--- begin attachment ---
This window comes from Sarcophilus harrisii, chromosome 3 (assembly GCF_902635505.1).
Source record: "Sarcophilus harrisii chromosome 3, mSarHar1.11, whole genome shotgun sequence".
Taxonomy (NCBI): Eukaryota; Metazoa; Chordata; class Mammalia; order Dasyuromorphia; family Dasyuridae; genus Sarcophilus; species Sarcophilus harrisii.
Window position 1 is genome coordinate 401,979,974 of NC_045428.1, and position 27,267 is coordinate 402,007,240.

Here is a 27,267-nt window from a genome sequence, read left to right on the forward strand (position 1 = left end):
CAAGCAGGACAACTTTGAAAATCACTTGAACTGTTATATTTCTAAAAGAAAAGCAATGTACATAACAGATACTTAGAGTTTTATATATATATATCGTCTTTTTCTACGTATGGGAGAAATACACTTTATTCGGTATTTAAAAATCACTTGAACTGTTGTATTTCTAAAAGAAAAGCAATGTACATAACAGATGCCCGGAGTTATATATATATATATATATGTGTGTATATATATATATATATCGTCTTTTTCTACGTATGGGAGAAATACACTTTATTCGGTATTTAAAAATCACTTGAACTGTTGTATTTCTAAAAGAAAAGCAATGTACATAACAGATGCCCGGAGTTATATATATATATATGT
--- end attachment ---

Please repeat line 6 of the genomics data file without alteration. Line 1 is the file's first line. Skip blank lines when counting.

CAAGCAGGACAACTTTGAAAATCACTTGAACTGTTATATTTCTAAAAGAAAAGCAATGTACATAACAGATACTTAGAGTTTTATATATATATATCGTCTTTTTCTACGTATGGGAGAAATACACTTTATTCGGTATTTAAAAATCACTTGAACTGTTGTATTTCTAAAAGAAAAGCAATGTACATAACAGATGCCCGGAGTTATATATATATATATATATGTGTGTATATATATATATATATCGTCTTTTTCTACGTATGGGAGAAATACACTTTATTCGGTATTTAAAAATCACTTGAACTGTTGTATTTCTAAAAGAAAAGCAATGTACATAACAGATGCCCGGAGTTATATATATATATATGT